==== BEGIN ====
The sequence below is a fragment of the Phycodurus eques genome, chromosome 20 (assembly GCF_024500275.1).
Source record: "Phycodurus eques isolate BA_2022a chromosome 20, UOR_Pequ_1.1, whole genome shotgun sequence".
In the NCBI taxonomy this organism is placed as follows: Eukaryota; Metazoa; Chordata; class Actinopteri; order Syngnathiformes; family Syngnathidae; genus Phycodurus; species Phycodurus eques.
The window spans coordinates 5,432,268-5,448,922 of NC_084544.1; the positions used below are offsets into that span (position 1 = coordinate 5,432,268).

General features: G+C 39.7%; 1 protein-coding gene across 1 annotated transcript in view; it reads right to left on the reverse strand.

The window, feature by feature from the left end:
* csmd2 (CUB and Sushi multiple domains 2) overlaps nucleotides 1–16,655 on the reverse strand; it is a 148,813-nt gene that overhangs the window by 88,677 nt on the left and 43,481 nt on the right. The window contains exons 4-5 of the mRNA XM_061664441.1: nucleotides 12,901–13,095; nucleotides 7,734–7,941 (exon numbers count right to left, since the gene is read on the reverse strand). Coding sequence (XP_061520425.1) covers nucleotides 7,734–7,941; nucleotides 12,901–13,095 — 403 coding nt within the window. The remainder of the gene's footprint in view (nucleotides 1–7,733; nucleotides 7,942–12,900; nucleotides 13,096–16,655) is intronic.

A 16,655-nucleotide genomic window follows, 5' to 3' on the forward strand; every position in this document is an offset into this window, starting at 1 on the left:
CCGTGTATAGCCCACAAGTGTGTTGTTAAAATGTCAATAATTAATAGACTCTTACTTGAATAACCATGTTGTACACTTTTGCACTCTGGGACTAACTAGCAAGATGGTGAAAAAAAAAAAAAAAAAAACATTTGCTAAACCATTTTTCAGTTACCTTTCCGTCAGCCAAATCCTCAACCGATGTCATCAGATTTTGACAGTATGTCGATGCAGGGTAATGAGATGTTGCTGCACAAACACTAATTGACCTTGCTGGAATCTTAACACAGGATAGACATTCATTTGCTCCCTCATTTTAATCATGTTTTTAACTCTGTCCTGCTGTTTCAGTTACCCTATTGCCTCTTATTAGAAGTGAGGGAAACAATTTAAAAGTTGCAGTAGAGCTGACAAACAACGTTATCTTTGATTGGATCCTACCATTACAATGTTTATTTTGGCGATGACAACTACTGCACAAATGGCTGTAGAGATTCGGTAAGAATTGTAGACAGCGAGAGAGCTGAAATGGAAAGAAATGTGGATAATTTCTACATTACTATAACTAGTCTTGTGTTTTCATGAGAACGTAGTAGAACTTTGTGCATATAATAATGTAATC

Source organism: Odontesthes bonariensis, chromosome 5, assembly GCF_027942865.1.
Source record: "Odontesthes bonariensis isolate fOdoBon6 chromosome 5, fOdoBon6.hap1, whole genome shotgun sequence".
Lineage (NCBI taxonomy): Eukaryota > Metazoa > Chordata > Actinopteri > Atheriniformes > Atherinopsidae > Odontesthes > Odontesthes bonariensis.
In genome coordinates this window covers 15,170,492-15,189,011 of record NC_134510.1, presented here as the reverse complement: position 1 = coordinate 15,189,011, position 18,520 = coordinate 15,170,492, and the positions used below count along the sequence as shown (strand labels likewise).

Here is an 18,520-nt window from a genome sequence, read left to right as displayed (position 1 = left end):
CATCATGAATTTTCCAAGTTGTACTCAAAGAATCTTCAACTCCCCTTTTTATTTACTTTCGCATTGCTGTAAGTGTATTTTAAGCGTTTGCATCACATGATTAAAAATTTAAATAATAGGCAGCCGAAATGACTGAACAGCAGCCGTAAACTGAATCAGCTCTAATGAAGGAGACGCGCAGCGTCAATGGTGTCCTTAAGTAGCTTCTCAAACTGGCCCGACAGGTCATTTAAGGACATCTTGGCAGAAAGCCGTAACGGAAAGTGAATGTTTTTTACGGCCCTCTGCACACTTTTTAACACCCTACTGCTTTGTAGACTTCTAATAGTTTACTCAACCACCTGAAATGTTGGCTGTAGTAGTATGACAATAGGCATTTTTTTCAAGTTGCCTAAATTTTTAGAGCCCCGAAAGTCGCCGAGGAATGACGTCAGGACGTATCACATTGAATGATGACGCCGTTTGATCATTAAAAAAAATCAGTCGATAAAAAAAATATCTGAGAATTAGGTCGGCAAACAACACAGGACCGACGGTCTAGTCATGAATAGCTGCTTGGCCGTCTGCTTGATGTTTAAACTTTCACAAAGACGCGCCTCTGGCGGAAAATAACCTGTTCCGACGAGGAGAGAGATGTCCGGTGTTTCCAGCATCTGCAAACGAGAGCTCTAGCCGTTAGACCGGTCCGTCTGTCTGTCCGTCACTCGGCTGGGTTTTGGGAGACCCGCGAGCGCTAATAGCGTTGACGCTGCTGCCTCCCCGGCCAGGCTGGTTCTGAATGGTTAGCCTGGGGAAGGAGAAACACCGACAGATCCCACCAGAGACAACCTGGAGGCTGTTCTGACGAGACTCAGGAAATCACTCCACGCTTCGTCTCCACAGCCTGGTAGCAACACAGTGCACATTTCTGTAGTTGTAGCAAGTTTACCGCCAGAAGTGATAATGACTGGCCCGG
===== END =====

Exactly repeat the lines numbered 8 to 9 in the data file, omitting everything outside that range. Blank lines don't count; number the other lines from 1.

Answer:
A 16,655-nucleotide genomic window follows, 5' to 3' on the forward strand; every position in this document is an offset into this window, starting at 1 on the left:
CCGTGTATAGCCCACAAGTGTGTTGTTAAAATGTCAATAATTAATAGACTCTTACTTGAATAACCATGTTGTACACTTTTGCACTCTGGGACTAACTAGCAAGATGGTGAAAAAAAAAAAAAAAAAAACATTTGCTAAACCATTTTTCAGTTACCTTTCCGTCAGCCAAATCCTCAACCGATGTCATCAGATTTTGACAGTATGTCGATGCAGGGTAATGAGATGTTGCTGCACAAACACTAATTGACCTTGCTGGAATCTTAACACAGGATAGACATTCATTTGCTCCCTCATTTTAATCATGTTTTTAACTCTGTCCTGCTGTTTCAGTTACCCTATTGCCTCTTATTAGAAGTGAGGGAAACAATTTAAAAGTTGCAGTAGAGCTGACAAACAACGTTATCTTTGATTGGATCCTACCATTACAATGTTTATTTTGGCGATGACAACTACTGCACAAATGGCTGTAGAGATTCGGTAAGAATTGTAGACAGCGAGAGAGCTGAAATGGAAAGAAATGTGGATAATTTCTACATTACTATAACTAGTCTTGTGTTTTCATGAGAACGTAGTAGAACTTTGTGCATATAATAATGTAATC